Notebook, 1993-

MATERIALS & METHODS - Pigments - Approved Pigment List - The Permanent Palette - Restricted Palettes

Color Properties - Pigment Properties - Purity - Permanence

Classification - Grades of Artists' Paints -

From: Kay, Reed. The Painter's Guide to Studio Methods and Materials. Englewood Cliffs, NJ: Prentice-Hall, Inc., 1983.

Pigments and Equipment for
Fresco Painting

In the buon fresco technique, dry pigments are ground with water only and brushed on wet lime plaster. When the plaster dries, the pigment is permanently bound to it but is not varnished and hence protected from the acid effects of the city atmosphere. Furthermore, the lime in the plaster is a strong alkali which bleaches out many pigments.

Therefore, the list of pigments available to the fresco painter is comparatively limited, containing only those colors that remain unaffected both by acids in the air and the alkaline action of lime. [p. 6]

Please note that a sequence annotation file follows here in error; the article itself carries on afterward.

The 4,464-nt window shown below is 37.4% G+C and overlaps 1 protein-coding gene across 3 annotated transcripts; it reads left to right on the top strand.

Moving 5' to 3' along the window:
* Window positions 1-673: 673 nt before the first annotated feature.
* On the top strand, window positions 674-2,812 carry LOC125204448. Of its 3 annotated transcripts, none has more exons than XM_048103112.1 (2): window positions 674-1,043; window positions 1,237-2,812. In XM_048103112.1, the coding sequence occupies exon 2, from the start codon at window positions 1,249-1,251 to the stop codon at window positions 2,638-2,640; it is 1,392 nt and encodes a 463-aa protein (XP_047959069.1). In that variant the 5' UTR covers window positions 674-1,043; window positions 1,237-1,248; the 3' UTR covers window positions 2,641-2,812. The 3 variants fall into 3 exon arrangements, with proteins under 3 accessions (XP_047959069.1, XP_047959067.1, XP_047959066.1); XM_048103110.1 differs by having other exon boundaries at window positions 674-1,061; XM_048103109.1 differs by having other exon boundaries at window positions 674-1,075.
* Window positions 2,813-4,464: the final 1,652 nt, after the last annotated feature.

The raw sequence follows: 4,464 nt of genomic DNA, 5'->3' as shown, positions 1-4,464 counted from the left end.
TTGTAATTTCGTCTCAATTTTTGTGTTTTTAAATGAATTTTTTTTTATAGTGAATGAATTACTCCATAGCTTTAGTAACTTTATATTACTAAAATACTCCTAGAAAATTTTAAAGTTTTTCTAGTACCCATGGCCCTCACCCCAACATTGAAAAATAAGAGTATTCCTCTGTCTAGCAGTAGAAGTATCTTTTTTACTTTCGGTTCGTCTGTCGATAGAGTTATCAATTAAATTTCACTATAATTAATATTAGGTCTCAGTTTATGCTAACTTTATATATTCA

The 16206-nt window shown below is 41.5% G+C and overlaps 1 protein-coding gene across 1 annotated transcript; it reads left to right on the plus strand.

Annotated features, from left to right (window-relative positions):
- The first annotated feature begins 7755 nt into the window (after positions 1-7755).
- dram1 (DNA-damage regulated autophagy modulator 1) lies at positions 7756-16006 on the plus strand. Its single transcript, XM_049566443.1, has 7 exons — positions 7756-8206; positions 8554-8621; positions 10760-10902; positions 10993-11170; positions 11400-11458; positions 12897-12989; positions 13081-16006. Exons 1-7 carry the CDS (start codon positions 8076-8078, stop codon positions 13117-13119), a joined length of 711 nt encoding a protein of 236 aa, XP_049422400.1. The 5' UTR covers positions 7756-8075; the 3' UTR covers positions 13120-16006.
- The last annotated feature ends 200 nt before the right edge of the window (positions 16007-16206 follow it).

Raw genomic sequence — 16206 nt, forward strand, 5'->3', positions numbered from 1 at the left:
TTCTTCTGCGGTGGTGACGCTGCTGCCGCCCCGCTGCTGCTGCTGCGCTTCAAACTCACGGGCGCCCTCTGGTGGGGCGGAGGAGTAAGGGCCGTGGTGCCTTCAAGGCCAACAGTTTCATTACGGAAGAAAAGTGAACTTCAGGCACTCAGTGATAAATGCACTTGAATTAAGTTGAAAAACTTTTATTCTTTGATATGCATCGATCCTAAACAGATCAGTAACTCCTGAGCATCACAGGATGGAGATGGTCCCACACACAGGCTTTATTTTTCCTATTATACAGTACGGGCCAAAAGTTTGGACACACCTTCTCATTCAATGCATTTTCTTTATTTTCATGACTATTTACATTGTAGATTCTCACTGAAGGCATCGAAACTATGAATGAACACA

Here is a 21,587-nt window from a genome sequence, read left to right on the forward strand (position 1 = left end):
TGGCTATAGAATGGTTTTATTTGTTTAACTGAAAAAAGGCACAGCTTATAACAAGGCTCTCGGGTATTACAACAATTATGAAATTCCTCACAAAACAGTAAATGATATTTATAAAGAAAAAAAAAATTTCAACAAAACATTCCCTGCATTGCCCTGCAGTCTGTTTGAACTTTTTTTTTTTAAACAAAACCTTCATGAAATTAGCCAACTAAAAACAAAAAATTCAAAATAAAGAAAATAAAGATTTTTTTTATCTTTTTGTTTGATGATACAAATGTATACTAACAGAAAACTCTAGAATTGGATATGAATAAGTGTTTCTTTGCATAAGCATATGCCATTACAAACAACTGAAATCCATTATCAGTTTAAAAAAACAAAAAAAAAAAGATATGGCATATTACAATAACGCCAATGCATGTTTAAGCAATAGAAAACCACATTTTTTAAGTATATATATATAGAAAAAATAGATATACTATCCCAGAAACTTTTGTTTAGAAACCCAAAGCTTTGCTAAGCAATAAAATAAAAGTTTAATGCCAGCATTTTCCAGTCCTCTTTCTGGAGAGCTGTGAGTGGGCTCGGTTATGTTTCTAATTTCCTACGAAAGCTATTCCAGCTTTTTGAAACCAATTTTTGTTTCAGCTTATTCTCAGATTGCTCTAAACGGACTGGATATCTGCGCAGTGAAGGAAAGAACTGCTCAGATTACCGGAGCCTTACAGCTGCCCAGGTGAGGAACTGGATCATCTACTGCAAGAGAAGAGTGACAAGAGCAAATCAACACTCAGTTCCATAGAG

Pigments for fresco painting should be resistant to the strong alkali action of lime and must also set well in the plaster lest they powder off like pastel.

The following pigments can be used:









On a glass slab all colors are ground with distilled water to paste consistency, using a muller or a spatula. Then, like pastes for egg tempera painting, they can be stored in clean screw-top jars. A little water should be gently poured over the top of the paste to keep it from drying out. The jar covers should be made of plastic, rather than metal, so that they will not rust.

[Kay, Reed. The Painters Guide to Studio Methods and Materials. Englewood Cliffs, NJ: Prentice-Hall, Inc., 1983.]



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